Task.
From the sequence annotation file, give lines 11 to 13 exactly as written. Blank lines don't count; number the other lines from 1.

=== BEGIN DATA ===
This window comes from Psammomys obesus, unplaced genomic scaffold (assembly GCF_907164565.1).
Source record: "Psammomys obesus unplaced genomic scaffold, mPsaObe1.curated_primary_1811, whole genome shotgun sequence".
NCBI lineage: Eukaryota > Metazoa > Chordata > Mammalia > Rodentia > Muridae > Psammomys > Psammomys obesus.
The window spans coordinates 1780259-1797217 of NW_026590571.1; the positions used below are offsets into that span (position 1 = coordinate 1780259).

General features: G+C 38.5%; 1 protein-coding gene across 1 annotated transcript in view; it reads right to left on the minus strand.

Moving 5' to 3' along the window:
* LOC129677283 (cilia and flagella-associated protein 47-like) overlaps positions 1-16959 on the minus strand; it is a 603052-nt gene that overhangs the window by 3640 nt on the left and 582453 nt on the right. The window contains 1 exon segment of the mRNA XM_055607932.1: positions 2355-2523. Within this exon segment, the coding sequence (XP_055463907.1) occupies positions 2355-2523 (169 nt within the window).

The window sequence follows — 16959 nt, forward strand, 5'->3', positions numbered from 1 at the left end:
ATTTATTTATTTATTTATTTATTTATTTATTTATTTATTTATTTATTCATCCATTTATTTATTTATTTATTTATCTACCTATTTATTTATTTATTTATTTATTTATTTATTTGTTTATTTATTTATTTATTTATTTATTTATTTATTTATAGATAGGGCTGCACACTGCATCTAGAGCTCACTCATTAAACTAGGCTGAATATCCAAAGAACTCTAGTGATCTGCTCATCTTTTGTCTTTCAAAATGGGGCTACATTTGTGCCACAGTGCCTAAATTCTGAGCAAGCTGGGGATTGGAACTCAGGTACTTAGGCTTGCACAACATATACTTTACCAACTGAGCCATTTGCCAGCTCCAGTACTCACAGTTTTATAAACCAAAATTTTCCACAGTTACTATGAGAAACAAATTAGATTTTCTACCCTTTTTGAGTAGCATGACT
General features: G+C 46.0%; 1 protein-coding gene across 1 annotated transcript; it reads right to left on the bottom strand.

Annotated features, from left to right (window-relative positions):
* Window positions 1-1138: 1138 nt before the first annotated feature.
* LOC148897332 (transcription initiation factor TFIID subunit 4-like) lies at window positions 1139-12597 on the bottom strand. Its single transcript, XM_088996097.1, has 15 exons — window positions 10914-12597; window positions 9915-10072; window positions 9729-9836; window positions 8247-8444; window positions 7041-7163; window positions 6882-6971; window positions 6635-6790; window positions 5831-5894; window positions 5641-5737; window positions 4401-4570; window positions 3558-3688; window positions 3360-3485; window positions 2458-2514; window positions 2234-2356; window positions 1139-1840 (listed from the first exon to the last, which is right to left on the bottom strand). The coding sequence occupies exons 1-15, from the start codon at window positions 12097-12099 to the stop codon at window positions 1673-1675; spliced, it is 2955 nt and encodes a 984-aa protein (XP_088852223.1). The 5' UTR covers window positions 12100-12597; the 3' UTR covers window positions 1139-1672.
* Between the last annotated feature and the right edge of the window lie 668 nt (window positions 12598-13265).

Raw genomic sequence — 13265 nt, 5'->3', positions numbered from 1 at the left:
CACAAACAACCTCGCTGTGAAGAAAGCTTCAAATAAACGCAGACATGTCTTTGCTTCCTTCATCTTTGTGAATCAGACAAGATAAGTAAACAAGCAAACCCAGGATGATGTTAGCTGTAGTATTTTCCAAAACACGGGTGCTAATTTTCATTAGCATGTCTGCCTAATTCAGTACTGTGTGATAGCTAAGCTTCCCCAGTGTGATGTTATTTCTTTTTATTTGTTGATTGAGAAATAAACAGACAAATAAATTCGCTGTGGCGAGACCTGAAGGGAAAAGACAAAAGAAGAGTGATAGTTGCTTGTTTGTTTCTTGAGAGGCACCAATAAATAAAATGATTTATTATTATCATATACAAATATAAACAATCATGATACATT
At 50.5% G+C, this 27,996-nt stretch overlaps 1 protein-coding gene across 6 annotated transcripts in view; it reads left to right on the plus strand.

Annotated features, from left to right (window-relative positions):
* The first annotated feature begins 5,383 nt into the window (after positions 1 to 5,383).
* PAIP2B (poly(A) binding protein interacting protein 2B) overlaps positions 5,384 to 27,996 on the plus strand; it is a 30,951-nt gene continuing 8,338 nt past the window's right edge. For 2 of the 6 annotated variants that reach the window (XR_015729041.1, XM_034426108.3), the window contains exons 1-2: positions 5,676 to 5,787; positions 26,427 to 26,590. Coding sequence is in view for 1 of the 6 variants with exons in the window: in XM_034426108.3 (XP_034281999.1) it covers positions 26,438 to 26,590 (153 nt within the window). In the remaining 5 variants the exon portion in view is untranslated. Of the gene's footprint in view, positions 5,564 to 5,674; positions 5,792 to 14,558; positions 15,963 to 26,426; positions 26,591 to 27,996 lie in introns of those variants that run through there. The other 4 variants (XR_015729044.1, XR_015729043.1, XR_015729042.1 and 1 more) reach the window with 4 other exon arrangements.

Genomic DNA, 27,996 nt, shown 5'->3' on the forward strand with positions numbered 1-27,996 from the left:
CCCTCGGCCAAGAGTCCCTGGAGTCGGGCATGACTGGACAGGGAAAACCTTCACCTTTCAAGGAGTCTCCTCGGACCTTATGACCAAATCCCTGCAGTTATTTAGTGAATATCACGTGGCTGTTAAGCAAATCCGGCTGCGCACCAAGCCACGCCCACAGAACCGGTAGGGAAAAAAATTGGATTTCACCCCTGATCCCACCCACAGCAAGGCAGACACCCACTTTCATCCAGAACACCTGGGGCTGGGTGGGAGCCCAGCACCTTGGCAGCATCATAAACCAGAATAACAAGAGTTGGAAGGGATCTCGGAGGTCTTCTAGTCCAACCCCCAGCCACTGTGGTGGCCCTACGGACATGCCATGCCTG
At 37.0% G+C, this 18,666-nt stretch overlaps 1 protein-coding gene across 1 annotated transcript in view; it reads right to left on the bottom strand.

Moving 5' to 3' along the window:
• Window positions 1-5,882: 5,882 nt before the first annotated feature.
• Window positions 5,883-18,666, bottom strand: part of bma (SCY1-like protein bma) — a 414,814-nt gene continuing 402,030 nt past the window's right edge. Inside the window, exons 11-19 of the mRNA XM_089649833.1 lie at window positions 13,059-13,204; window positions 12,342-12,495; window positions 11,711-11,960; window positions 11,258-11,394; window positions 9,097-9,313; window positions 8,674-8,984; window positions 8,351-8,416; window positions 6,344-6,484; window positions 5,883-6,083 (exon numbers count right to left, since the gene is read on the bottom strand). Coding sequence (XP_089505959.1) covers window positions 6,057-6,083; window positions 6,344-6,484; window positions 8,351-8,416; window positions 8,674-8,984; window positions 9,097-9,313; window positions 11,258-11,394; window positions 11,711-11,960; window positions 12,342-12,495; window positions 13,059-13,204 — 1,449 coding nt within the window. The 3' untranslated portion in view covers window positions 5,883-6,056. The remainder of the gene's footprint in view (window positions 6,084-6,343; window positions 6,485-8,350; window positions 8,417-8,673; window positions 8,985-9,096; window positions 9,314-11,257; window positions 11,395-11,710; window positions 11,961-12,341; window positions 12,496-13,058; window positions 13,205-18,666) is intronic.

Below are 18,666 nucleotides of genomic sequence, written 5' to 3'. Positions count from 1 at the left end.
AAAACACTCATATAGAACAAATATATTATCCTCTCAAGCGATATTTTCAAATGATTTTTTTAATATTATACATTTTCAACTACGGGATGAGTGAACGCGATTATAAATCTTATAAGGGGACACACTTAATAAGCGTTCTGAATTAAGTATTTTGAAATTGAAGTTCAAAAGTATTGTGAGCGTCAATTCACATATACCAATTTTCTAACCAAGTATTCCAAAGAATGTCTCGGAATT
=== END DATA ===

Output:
Annotated features, from left to right (window-relative positions):
* Window positions 1-1138: 1138 nt before the first annotated feature.
* LOC148897332 (transcription initiation factor TFIID subunit 4-like) lies at window positions 1139-12597 on the bottom strand. Its single transcript, XM_088996097.1, has 15 exons — window positions 10914-12597; window positions 9915-10072; window positions 9729-9836; window positions 8247-8444; window positions 7041-7163; window positions 6882-6971; window positions 6635-6790; window positions 5831-5894; window positions 5641-5737; window positions 4401-4570; window positions 3558-3688; window positions 3360-3485; window positions 2458-2514; window positions 2234-2356; window positions 1139-1840 (listed from the first exon to the last, which is right to left on the bottom strand). The coding sequence occupies exons 1-15, from the start codon at window positions 12097-12099 to the stop codon at window positions 1673-1675; spliced, it is 2955 nt and encodes a 984-aa protein (XP_088852223.1). The 5' UTR covers window positions 12100-12597; the 3' UTR covers window positions 1139-1672.